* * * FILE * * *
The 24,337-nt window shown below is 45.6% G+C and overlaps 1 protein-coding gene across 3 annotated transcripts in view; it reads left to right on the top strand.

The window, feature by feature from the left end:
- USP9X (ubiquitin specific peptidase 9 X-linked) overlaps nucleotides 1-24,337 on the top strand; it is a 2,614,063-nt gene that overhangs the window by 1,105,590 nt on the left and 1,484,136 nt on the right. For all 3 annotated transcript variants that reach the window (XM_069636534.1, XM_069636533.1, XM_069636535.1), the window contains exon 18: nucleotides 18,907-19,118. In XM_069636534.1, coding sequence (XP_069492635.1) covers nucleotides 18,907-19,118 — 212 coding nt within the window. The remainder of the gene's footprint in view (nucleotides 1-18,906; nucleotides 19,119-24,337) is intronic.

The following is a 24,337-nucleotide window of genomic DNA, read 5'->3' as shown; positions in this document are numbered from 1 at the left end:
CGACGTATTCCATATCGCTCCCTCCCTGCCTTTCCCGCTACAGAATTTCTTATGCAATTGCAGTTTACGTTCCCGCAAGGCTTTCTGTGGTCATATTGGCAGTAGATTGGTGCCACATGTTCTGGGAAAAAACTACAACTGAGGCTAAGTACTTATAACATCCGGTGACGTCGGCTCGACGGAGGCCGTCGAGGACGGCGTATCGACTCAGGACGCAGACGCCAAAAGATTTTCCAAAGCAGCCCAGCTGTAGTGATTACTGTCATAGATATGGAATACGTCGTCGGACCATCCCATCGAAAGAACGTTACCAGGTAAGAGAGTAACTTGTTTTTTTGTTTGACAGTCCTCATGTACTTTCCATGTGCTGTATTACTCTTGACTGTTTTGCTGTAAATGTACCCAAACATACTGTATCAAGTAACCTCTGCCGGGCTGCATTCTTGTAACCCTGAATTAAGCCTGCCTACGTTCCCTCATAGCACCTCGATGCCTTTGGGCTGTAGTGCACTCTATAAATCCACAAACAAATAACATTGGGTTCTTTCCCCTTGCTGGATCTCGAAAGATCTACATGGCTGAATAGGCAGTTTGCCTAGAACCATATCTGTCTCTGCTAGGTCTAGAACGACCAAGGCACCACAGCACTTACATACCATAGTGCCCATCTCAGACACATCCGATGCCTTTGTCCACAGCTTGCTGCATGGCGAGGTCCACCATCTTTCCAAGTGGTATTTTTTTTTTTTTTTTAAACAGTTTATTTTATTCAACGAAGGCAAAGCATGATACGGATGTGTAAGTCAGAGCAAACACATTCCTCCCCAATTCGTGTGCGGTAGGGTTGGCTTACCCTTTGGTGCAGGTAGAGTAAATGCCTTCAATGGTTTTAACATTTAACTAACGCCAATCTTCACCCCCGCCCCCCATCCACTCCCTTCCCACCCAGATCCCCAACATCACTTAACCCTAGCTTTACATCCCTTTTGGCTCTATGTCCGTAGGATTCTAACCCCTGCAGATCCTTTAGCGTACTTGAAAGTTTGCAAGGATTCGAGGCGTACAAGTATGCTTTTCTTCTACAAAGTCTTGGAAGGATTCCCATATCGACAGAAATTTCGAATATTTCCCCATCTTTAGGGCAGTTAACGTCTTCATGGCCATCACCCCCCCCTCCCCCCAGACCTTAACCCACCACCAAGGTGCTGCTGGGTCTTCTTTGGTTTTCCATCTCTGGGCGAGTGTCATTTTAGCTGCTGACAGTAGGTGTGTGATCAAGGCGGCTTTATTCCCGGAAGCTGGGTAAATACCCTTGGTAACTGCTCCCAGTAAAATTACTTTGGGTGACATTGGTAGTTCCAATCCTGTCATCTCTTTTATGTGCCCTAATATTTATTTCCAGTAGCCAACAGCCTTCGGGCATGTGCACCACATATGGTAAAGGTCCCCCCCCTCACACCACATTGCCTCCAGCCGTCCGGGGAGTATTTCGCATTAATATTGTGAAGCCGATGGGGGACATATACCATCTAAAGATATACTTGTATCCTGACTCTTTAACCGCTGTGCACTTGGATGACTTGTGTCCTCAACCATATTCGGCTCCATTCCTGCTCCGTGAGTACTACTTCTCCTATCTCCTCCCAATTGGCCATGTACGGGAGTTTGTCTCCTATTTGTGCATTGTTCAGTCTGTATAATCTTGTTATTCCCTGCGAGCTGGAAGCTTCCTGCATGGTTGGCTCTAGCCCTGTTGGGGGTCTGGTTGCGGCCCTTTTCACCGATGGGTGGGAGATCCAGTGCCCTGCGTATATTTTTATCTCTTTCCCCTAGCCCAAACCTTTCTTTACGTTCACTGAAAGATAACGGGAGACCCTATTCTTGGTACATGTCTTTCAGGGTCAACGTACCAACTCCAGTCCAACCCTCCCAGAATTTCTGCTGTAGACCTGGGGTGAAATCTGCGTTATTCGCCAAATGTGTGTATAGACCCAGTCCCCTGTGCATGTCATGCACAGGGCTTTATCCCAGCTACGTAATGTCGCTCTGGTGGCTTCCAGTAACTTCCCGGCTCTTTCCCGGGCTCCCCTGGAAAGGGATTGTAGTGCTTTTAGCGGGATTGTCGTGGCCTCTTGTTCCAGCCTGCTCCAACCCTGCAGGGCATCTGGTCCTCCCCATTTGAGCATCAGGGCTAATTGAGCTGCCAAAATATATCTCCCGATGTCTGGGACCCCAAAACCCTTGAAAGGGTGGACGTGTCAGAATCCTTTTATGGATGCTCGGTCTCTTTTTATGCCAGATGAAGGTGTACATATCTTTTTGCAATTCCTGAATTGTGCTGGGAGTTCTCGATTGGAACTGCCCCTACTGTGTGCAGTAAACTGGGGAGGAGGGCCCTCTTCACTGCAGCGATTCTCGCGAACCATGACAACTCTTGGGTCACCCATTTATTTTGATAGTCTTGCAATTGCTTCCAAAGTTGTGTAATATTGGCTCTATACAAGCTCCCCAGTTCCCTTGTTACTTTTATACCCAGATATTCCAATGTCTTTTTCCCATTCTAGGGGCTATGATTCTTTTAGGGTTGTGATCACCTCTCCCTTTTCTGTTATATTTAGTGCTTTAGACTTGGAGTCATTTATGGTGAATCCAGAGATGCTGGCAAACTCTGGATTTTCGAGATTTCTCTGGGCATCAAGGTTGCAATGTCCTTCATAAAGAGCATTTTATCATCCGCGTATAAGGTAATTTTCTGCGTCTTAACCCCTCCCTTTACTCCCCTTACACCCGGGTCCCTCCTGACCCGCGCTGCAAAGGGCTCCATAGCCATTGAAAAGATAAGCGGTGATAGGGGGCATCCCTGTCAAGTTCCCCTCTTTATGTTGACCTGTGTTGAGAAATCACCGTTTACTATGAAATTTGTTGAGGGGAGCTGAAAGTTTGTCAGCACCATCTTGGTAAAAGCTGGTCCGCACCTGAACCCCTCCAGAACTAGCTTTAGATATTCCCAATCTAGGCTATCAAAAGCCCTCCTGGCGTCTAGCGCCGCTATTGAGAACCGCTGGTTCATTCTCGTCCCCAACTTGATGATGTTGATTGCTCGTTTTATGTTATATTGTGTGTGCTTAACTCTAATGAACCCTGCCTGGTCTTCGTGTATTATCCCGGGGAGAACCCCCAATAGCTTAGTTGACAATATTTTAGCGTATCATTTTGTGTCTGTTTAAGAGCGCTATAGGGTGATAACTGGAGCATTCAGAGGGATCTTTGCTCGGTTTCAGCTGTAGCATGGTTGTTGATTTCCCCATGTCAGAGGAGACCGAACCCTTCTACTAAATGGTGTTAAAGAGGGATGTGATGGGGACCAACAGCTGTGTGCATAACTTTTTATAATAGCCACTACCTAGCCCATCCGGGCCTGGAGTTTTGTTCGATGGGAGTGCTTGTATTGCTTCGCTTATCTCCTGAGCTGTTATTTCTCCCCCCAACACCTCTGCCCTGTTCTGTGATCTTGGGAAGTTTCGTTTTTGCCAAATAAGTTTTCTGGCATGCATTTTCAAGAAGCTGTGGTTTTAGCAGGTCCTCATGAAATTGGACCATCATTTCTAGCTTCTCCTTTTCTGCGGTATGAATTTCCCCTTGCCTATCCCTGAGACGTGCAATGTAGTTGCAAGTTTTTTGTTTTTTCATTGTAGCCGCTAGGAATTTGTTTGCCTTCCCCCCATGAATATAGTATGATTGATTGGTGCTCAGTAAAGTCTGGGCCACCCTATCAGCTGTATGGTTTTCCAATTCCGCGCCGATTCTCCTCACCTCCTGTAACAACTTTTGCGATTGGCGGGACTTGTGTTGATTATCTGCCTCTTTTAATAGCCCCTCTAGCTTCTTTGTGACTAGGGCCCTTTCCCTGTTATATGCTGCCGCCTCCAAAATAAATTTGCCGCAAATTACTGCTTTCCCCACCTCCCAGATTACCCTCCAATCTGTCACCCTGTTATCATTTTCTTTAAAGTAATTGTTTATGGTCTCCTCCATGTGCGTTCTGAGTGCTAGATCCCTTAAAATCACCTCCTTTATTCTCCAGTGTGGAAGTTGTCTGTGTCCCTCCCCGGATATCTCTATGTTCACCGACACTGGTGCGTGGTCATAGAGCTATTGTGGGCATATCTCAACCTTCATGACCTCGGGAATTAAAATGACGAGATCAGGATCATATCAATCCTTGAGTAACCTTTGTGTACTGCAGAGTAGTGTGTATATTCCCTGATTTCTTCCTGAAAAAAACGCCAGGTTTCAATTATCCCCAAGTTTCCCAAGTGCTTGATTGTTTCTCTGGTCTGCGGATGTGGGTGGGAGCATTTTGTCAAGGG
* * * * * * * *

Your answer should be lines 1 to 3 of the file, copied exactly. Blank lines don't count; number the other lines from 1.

The 24,337-nt window shown below is 45.6% G+C and overlaps 1 protein-coding gene across 3 annotated transcripts in view; it reads left to right on the top strand.

The window, feature by feature from the left end:
- USP9X (ubiquitin specific peptidase 9 X-linked) overlaps nucleotides 1-24,337 on the top strand; it is a 2,614,063-nt gene that overhangs the window by 1,105,590 nt on the left and 1,484,136 nt on the right. For all 3 annotated transcript variants that reach the window (XM_069636534.1, XM_069636533.1, XM_069636535.1), the window contains exon 18: nucleotides 18,907-19,118. In XM_069636534.1, coding sequence (XP_069492635.1) covers nucleotides 18,907-19,118 — 212 coding nt within the window. The remainder of the gene's footprint in view (nucleotides 1-18,906; nucleotides 19,119-24,337) is intronic.